Seventeen neighbors of the New Suffolk Waterfront Fund filed a lawsuit in New York State Supreme Court Dec. 16 against both the Waterfront Fund and the Southold Town Planning Board over the board’s approval on Nov. 17 of the non-profit Waterfront Fund’s plan to renovate and re-open the Galley Ho restaurant.
The neighbors include Summer Girl emporium owners and residents of First Street Kim and Daniel Petrie; New Suffolk Civic Association member Thomas McCloskey; William Grella of First Street, who had formerly been a supporter of the Waterfront Fund’s preservation efforts; and Diane and Dennis Harkoff, owners of Legends Restaurant.
Also joining in the suit are New Suffolk residents Victoria Germaise, Phyllis Curott, Aida Hartung, William Hartung, Ted Victoria, George Kunz, Mary Fields, Stephen Bondarchuk, Cheryl Bondarchuk, Ann Ekster and Barbara Solo.
The litigants, who declined to be interviewed for this story, allege in the suit that the “Waterfront Fund-turned-Developer has generated tremendous community opposition as many now believe the Fund has acted like a wolf in sheep’s clothing; where all prior private developers were subjected to intense public scrutiny and stringent environmental review by the respondent planning board, the Waterfront Fund as a developer received from the planning board a determination that its development scheme was exempt from environmental review.”
The Waterfront Fund was formed as an offshoot of the New Suffolk Civic Association in 2005 for the purpose of protecting the then-3.4-acre property from development. They took title to the property in 2010 and in 2012 sold the southernmost acre of the property to the owners of Robins Island.
They now have a New York State conservation easement on a portion of the remaining 2.4 acres, which is used for a community garden and boat storage, but have been at work rebuilding a marina and plan to renovate the Galley Ho on the land not covered by the easement.
Since the planning board approval, the Waterfront Fund has installed a security fence around the Galley Ho and put down hay bails to prevent runoff into the bay from the project. Last week, they began clearing the lot for the Galley Ho’s new foundation, but it is unclear if they will be able to pour concrete before the deep freeze expected this week slows down the work.
Neighbors had sought an injunction to prevent work from proceeding while the case is argued, but that injunction was denied last week, according to town officials.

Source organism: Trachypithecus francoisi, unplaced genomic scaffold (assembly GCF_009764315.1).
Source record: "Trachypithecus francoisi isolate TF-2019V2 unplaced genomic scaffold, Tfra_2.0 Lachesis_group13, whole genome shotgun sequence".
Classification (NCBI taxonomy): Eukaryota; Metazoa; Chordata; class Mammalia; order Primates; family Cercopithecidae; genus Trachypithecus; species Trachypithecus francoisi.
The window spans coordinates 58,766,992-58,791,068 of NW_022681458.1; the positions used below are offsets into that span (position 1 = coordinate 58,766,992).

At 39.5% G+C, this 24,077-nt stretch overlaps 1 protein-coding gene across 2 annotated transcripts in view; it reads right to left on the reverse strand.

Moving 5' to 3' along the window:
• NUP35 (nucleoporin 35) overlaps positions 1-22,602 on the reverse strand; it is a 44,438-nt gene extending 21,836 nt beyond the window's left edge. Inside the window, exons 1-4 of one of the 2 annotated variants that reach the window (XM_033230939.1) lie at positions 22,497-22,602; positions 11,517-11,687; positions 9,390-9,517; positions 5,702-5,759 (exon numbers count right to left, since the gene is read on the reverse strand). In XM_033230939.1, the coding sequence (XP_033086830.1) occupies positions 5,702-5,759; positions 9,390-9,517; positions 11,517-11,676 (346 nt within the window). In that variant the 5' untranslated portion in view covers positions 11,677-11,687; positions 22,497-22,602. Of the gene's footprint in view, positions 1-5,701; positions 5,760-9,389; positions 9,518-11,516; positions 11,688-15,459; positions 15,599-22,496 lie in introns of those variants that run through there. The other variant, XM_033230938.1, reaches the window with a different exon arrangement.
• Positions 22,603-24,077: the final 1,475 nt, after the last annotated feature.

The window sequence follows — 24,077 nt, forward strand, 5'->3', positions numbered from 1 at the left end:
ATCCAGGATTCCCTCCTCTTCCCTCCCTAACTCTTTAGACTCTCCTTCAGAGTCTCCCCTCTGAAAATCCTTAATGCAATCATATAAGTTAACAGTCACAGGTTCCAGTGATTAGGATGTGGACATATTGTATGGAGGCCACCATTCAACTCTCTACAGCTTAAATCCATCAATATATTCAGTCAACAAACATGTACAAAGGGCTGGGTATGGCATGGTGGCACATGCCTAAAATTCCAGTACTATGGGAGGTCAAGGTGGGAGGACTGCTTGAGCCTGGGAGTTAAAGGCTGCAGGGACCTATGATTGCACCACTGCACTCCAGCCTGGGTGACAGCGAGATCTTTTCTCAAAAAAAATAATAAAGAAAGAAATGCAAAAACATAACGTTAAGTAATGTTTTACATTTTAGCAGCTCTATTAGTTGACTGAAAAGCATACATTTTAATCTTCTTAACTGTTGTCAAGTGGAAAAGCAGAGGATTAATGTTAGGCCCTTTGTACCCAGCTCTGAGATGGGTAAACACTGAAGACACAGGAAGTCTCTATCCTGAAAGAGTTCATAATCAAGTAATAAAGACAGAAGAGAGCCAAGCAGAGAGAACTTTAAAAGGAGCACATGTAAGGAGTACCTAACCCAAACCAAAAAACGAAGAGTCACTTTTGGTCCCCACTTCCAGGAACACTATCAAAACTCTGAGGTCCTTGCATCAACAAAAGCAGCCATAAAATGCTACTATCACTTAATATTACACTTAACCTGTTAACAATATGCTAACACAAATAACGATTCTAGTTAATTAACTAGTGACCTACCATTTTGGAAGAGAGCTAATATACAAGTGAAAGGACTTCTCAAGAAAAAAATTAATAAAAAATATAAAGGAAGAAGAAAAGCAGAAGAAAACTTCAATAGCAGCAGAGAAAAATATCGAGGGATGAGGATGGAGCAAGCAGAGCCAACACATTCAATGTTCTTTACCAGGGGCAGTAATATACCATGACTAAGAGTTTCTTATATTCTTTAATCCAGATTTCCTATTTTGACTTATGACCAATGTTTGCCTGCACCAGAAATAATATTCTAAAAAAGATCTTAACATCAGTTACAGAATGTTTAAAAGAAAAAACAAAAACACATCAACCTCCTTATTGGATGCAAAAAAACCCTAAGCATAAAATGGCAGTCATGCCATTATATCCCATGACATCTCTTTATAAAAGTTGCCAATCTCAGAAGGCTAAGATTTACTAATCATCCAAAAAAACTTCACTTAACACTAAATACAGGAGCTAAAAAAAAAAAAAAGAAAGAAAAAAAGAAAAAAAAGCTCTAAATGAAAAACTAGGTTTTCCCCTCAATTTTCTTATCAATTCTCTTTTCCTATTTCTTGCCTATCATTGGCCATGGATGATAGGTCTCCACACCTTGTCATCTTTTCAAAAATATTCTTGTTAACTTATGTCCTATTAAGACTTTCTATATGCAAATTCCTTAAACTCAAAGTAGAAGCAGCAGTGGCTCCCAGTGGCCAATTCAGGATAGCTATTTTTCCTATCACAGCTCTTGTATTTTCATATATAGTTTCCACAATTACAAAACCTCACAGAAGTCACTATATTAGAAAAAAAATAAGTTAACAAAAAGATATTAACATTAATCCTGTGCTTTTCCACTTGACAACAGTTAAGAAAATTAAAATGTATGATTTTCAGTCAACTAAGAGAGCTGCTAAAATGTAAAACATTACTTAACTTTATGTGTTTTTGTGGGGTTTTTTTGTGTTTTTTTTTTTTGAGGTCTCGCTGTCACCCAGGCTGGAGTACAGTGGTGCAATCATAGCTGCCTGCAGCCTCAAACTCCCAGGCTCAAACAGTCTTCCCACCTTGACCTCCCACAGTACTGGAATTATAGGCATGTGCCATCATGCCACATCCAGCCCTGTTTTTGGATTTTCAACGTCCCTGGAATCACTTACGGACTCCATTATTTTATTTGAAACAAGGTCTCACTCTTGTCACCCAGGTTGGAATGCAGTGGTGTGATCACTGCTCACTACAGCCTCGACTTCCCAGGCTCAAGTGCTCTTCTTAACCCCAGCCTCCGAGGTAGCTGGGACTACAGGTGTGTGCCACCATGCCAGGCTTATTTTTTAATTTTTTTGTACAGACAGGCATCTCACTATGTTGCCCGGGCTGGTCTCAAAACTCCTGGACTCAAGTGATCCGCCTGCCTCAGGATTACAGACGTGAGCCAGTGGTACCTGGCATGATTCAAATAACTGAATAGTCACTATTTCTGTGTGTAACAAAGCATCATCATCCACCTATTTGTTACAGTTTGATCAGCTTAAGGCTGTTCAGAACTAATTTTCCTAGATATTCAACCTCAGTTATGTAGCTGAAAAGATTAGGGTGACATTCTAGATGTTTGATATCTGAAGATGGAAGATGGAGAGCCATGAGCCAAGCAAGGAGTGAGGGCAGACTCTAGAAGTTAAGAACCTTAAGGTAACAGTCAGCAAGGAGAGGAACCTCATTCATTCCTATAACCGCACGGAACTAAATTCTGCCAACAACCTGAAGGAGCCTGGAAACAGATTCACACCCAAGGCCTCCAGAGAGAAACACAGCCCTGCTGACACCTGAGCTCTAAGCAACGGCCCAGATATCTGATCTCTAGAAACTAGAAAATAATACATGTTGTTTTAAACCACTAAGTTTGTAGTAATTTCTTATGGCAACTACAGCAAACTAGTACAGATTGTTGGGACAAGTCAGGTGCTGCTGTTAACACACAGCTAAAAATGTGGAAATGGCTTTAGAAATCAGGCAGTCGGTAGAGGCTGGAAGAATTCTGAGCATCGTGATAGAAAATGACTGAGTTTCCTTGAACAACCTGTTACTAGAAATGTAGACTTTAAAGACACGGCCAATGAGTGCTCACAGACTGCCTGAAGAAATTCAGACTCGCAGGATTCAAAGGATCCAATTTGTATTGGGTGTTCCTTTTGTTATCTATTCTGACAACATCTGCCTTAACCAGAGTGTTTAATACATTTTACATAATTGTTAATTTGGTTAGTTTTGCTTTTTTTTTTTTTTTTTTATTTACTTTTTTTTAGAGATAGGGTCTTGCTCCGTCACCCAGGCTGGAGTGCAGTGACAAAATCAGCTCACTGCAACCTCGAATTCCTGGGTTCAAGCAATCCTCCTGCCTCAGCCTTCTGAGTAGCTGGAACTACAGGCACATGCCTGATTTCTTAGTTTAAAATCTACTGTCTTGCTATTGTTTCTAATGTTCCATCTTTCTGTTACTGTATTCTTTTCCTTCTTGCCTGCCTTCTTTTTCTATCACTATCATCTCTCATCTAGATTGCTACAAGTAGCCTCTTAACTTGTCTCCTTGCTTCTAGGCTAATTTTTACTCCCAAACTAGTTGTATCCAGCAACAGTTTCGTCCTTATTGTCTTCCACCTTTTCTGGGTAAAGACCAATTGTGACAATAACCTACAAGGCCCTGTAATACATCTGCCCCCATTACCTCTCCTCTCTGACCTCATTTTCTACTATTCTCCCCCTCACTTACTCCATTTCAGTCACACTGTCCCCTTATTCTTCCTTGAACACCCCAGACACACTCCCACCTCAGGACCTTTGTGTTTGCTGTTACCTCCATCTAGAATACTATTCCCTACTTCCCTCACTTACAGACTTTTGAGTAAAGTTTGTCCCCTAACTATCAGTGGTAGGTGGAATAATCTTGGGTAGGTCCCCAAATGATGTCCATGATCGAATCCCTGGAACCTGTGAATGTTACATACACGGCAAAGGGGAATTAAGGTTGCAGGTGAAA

According to the neighbors’ lawsuit “the board of the Waterfront Fund decided not to preserve the property in a manner consistent with the wishes of the community, who donated to acquire the property for open space and recreational use.”
They argue that the project shouldn’t have been characterized as a “Type II” project by the planning board under the New York State Environmental Quality Review Act, due to its proximity to both the state conservation easement and to Cutchogue Harbor, a designated Critical Environmental Area.
If the project had been Type I instead of Type II, the Waterfront Fund would have been required to complete an extensive and costly Environmental Impact Statement before it was approved by the planning board.
They also allege that the planning board “described the scope of the proposed development far more narrowly than the developer’s plans for development of the site actually are,” citing a 20-percent increase in the seating capacity of the restaurant, its relocation (due to Hurricane Sandy) and the replacement of 478 square feet of a storm-destroyed section of the building, the installation of a greatly enlarged septic system and the construction of 1,612 square feet of wood decking.
“Over the past 30 years, numerous owners of the property have sought approvals from the respondent Southold Town Planning Board to re-develop the property as a commercial marina with boat storage, boat repair and restaurant,” the neighbors allege. “All of these efforts were vigorously opposed by the residents of New Suffolk, and the respondent planning board subjected each of the various proposals to withering scrutiny, including intense review of the potential environmental impacts of these proposals.”
The petitioners demanded in the suit that the planning board reverse and annul the site plan approval. Attorneys for the town, the neighbors and the Waterfront Fund are due back in court Jan. 21.